Boris Johnson may have given up shaking hands more than a week ago, but it is not in the nature or the craft of politicians to keep their physical distance from other people.

In this time of isolation, it seems political leaders are more prone than most to bend the rules, apparently unconvinced that they can lead over video link.

Even as advice was going out from the NHS that we should all keep two metres apart, the prime minister was at his podium briefing the country within what looked like transmission range of his medical and scientific advisers.

 Boris Johnson with Prof Chris Whitty and Sir Patrick Vallance at a news conference at 10 Downing Street last week. Photograph: Leon Neal/AP

Only latterly were they moved further apart, as were the journalists asking questions in Downing Street and the MPs in the House of Commons.

Ironically, with most of the population in lockdown, it makes no difference to the rest of us whether MPs and prime ministers are working in Westminster or in the isolation of their study or bedroom at home.

There are no MPs’ surgeries for people to visit and no tours of factories or openings of flower shows. The public will not see them in the flesh. All their business could be done on the phone and through meetings relayed on a computer screen.

But Johnson joins a list of politicians who have tested positive. His health secretary, Matt Hancock, has it too.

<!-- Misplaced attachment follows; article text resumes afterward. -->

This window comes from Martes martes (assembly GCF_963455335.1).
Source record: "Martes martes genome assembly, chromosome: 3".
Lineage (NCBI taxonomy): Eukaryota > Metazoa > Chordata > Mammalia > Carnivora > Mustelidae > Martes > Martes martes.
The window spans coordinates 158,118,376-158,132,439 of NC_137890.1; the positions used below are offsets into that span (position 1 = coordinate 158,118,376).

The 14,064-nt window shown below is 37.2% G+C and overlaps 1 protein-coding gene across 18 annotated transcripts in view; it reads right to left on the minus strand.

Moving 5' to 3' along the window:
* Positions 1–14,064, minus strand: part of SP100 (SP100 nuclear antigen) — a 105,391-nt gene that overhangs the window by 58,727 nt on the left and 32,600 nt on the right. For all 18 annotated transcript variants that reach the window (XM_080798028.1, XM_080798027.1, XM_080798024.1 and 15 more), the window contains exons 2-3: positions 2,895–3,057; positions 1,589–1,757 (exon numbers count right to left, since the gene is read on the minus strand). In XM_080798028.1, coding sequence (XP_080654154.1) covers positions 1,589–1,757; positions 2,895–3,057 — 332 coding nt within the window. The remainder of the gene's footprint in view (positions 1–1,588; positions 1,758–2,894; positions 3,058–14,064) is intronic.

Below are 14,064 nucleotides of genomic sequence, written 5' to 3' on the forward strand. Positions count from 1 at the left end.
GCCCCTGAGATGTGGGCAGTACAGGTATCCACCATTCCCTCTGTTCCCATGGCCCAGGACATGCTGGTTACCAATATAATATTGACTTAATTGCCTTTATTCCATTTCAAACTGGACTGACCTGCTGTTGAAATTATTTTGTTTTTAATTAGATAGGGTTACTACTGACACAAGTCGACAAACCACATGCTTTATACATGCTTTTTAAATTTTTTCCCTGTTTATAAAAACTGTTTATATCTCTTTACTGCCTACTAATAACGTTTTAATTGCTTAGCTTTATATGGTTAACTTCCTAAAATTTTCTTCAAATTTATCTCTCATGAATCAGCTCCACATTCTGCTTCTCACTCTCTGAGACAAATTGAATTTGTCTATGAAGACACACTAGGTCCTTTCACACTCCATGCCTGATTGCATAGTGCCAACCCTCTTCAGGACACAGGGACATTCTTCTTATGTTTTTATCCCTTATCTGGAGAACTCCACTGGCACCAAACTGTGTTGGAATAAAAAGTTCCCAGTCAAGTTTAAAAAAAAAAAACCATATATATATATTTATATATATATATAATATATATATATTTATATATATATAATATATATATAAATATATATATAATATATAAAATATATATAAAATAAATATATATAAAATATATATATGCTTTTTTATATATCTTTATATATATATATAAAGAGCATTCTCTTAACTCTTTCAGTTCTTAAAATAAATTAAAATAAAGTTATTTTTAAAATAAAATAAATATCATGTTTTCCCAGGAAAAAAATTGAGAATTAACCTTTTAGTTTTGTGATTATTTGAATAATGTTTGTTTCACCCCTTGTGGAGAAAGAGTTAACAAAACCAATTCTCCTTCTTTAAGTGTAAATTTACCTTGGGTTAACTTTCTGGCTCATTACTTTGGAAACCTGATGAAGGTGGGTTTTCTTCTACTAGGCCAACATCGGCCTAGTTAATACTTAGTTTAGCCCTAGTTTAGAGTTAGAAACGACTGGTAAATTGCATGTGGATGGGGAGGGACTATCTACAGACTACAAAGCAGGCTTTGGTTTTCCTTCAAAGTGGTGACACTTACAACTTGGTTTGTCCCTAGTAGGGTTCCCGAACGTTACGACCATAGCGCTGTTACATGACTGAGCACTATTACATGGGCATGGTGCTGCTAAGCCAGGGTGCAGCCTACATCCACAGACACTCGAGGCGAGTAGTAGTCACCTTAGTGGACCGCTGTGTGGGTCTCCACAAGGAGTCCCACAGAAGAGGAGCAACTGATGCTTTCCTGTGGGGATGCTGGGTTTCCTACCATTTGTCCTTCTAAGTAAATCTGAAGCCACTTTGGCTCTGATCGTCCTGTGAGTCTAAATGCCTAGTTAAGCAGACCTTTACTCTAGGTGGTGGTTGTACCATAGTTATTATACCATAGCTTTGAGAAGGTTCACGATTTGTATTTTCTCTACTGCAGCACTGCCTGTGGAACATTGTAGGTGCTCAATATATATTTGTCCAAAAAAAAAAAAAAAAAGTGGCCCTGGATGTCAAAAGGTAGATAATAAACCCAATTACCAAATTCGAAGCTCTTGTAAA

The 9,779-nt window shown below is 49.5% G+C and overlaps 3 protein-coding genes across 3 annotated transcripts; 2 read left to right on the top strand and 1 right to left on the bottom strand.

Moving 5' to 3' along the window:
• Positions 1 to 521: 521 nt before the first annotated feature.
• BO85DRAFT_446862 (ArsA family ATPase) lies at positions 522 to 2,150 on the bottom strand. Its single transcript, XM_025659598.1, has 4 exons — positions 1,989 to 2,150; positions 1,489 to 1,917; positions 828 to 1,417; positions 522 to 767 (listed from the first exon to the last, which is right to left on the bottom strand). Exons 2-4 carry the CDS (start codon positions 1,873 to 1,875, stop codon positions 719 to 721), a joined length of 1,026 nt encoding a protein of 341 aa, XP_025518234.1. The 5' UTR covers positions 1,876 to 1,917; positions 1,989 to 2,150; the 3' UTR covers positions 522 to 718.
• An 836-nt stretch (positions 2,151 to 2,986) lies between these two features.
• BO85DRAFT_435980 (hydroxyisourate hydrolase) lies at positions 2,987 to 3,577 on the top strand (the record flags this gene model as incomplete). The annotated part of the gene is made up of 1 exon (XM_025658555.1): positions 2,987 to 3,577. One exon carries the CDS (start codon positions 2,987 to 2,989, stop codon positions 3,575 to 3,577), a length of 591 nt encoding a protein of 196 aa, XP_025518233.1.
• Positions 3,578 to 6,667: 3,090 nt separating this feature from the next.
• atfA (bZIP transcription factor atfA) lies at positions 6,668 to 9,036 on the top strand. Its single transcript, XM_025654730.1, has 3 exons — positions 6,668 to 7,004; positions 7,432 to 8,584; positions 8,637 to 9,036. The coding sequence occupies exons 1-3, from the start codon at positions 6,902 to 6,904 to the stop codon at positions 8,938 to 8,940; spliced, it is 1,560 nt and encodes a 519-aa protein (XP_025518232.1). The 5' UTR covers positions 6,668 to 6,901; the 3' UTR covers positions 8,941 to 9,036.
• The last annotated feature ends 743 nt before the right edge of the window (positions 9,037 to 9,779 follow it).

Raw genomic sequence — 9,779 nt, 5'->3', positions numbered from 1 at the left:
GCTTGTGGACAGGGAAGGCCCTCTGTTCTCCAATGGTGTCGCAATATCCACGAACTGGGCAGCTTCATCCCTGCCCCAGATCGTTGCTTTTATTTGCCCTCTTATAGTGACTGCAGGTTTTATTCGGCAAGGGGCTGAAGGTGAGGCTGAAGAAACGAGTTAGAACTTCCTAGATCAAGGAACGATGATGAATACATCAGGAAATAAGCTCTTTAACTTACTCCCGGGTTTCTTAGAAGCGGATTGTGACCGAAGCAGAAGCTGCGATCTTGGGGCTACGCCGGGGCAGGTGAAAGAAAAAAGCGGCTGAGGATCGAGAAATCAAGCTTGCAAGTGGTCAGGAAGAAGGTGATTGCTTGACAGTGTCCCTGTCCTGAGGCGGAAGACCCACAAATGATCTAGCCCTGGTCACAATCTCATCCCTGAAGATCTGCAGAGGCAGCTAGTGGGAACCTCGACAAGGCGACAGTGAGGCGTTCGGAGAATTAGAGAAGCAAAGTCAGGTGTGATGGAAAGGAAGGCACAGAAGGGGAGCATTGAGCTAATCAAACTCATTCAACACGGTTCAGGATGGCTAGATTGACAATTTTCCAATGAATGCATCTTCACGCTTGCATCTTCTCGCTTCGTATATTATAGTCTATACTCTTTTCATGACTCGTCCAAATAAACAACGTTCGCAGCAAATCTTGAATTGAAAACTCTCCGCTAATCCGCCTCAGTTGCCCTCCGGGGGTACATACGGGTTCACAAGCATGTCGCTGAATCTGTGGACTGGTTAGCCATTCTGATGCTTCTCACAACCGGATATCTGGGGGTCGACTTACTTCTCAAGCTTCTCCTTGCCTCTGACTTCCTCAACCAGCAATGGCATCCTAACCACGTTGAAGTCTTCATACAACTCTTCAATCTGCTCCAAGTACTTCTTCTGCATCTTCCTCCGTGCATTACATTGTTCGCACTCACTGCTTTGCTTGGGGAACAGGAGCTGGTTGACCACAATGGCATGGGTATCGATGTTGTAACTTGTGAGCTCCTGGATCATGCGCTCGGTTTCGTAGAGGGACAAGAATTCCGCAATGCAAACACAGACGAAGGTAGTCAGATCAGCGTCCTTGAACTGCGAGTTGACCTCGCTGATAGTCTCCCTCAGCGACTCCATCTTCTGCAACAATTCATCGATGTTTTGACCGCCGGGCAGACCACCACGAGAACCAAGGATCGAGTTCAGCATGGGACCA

Others have tested positive include the Australian home affairs minister, Peter Dutton, the Iranian vice-president Massoumeh Ebtekar and the EU chief Brexit negotiator, Michel Barnier.

Prince Charles is not a politician, but contact with people is key to his role.

They all have something in common: they are very unused to working and being alone.

They are the people who are more likely to get a virus like Covid-19 – and potentially to spread it too.

The more people mix, the greater the risk they put themselves under. Most of the UK is now limited to social interaction within the home, which means for most just a very few people.

The police now have powers to stop and fine us if we drive out for a walk in the hills, even though we are unlikely to meet anybody else on the journey or while exercising the dog.

But that extreme caution does not appear to apply to those at Westminster.

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